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Area Forecast Discussion

FXUS62 KCHS 292000

Area Forecast Discussion
National Weather Service Charleston SC
400 PM EDT FRI JUL 29 2016

Atlantic high pressure along with an inland trough will prevail into
early next week. High pressure will then become suppressed further
to the south which could allow a weak cold front to approach from
the north by the middle part of next week.


This Evening and Tonight: A large mid/upper lvl ridge of high
pressure will become more elongated across the southeastern United
States while a broad trough of low pressure extends over the Midwest
and Northeast. The pattern will result in mainly dry conditions
within a light west/southwest flow through the overnight period.
Temps will remain quite warm overnight...only dipping into the
mid/upper 70s inland to lower 80s along the coast. Record high
minimums will be possible. (See CLIMATE section below).


Saturday and Saturday night: The synoptic pattern will consist of a
strong ridge over the Southeast U.S. and a trough inland.
Computer models indicate the ridge will weaken slightly and it`s
axis will become more focused across southern GA and FL. This will
allow the trough inland to strengthen a bit and shift closer to the
coast, resulting in slightly better convective chances during the
afternoon and evening (as compared to what we`ve been seeing for the
past few days). Model profiles are still not too impressive.
However, moisture/instability should be decent enough to generate
some convection. The best coverage should be in the Charleston Tri-
County area, further north and away from the ridge axis. Highs will
remain above normal, in the mid to upper 90s.
Lows will be in the mid to upper 70s inland and lower 80s closer to
the coast. Minimal, if any, precipitation is expected over land at
night. But some convection could develop over the coastal waters
with the land breeze.

Sunday through Monday: Aloft, the forecast area will be solidly
sandwiched between broad troughing to the north and the upper ridge
to the south. Through early next week, the inland trough looks to be
increasingly active and with modestly better sounding profiles
across the forecast area this should result in a much more typical
coverage pattern for thunderstorms. POPs are generally in the 30-50%
chance range. The overall severe threat doesn`t look particularly
high. Temperatures may come down a few degrees into the mid 90s, but
with dew points still in the low to mid 70s heat index values will
still be in the 100-105 degree range.


In the long term period through Thursday, the relatively broad
trough will finally break down much of the upper ridge with it
splitting into one part over the south-central CONUS and the other
over the Atlantic. Towards the end of the period the orientation of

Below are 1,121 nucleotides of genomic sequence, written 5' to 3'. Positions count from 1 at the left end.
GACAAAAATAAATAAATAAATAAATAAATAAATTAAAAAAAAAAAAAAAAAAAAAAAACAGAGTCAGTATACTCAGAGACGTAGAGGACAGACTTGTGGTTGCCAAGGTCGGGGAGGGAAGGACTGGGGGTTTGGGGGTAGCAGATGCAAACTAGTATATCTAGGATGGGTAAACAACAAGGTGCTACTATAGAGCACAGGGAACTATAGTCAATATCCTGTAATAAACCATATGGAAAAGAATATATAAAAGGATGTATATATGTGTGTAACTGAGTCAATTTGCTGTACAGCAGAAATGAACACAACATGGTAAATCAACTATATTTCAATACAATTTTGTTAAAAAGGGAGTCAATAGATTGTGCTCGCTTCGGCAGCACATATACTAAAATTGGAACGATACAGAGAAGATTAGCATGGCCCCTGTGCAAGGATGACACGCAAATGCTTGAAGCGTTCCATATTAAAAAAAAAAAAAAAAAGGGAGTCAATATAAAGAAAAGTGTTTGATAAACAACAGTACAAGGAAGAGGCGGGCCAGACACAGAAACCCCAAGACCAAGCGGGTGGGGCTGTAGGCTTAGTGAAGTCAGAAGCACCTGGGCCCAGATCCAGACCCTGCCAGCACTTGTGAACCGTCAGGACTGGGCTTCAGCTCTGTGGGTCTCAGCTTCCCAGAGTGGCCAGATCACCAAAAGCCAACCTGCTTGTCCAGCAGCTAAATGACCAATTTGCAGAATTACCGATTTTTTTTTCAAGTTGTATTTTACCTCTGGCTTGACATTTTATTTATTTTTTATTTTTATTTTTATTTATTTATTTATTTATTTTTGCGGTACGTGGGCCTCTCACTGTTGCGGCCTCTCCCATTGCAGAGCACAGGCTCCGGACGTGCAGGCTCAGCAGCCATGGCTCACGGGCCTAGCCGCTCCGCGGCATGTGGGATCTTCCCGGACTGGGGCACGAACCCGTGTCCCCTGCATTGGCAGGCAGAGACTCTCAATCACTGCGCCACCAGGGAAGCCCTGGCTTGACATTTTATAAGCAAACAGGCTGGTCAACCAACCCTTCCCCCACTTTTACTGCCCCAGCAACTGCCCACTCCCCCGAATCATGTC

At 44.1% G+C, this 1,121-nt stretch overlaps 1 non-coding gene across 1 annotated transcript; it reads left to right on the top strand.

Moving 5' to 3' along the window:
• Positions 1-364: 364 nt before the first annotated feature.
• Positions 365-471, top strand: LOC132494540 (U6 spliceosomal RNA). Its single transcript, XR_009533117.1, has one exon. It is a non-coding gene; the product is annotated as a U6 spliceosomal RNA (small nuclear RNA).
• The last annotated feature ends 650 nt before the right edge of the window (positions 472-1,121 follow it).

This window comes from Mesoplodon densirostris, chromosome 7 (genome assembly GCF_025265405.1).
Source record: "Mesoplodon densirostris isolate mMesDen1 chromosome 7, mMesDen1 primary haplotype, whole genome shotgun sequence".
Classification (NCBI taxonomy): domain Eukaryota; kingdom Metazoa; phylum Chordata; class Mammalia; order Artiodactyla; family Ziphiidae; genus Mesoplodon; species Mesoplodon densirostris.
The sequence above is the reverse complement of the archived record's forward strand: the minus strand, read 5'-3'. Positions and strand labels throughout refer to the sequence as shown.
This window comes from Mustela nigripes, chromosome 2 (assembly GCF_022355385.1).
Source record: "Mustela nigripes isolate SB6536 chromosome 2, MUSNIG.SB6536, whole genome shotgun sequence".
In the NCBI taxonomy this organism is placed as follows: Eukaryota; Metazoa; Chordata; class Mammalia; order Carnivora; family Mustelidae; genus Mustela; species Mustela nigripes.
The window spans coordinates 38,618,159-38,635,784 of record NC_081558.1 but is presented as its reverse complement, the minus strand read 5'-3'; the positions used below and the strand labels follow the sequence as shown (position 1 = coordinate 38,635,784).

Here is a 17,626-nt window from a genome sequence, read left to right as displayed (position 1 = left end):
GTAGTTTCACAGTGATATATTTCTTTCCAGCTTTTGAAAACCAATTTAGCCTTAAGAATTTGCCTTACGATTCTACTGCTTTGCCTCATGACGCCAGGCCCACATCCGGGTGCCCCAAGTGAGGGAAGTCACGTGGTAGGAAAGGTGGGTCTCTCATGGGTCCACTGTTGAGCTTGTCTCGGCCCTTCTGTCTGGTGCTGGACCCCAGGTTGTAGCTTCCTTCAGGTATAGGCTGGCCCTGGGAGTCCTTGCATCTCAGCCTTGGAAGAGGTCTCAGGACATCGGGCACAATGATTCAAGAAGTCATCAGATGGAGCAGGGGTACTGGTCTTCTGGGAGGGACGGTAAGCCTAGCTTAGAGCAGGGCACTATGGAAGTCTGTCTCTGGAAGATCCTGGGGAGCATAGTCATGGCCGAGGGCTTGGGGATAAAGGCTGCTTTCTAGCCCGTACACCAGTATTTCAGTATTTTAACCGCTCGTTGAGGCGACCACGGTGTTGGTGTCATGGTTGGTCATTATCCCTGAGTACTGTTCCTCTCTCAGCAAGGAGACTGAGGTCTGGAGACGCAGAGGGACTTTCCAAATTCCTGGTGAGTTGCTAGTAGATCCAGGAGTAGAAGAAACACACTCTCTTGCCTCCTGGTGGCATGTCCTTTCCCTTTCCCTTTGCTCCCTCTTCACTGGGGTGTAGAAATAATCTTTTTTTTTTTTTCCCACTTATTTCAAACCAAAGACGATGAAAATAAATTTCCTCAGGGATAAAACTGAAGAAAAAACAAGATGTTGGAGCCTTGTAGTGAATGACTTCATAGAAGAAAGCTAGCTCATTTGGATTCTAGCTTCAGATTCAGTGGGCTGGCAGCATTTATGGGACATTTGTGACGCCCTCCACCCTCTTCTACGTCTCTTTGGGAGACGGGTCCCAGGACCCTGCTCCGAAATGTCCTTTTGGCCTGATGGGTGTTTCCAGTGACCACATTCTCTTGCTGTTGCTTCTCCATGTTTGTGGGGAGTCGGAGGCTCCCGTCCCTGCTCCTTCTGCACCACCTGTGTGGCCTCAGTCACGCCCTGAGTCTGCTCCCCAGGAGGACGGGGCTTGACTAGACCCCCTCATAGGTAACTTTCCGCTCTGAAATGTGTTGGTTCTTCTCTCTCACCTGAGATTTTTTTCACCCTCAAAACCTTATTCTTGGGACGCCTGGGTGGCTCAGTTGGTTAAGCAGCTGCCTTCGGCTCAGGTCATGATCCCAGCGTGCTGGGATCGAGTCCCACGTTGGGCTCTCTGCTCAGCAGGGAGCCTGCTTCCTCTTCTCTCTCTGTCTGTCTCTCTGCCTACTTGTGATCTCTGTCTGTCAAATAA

the ridge to the west will help turn the large scale flow more
northwesterly across the area which may allow for more embedded
shortwave energy to approach the area. As such, we may need to keep
more of an eye on upstream convection and how it evolves and
potentially heads into the region. Overall convection changes are
higher through this period, thanks in part to the presence of a weak
front situated to the north and the slightly cyclonic flow aloft.
Also of note, temperatures should exhibit a slight cooling trend
with primarily low 90s by Thursday.


VFR conditions are expected at both CHS and SAV terminals through
18z Saturday. Winds should gust around 20 kt early this afternoon
at the CHS terminal, mainly due to deep mixing associated with
warm afternoon temps.

Extended Aviation Outlook: Brief flight restrictions are possible
with afternoon/evening showers/thunderstorms Sunday through
Wednesday. Otherwise, VFR will prevail.


Tonight: Atlantic high pressure will dominate the coastal waters
while a sfc trough persists inland. The setup will support a
southwest wind mainly between 15-20 kt. We could also see an hour or
two of 25 kt wind gusts with some nocturnal surging. However, given
1000mb geostrophic flow is projected to be at or below 15-20 kt
through the overnight period, winds should remain just below Small
Craft Advisory levels. Seas will range between 2-4 ft.

Saturday through Wednesday: Atlantic high pressure interacting with
a trough inland will allow S to SW winds to prevail. Expect morning
lulls in the winds followed by slight increases associated with the
development of the sea breeze each afternoon. Evening and overnight
winds should be the strongest, in the 15-20 kt range. Seas will
average 1-3 ft, with some 4 footers possible around 20 nm and
beyond during the times of the strongest winds.


Record high minimums for 29 July...
KCHS: 80 set in 1999.
KCXM: 85 set in 1999.
KSAV: 82 set in 1878.

Record high maximums for 29 July...
KCHS: 100 set in 1993.
KCXM: 99 set in 1999.
KSAV: 103 set in 1993.

Record high minimums for 30 July...
KCHS: 80 set in 2011.
KCXM: 82 set in 1999 and previous.
KSAV: 81 set in 1878.

***Top 5 Warmest Months on Record by Average Temperature***
Charleston International Airport - KCHS (Records Back to 1938)
1. 86.1 - July 1986
2. 85.9 - July 2016 (3 days left)
3. 85.5 - July 1993
4. 83.9 - July 1992
5. 83.8 - July 1998

Savannah International Airport - KSAV (Records Back to 1874)
1. 86.7 - July 1993
2. 85.9 - July 2016 (3 days left)
3. 85.7 - July 1986
4. 85.7 - July 1875
5. 84.8 - August 2011

***Top 5 Driest Months on Record for July***
Savannah International Airport - KSAV (Records back to 1871)
1. 0.82 - 1888
2. 1.21 - 2016 (3 days left)
3. 1.25 - 1881
4. 1.33 - 1949
5. 1.35 - 1972





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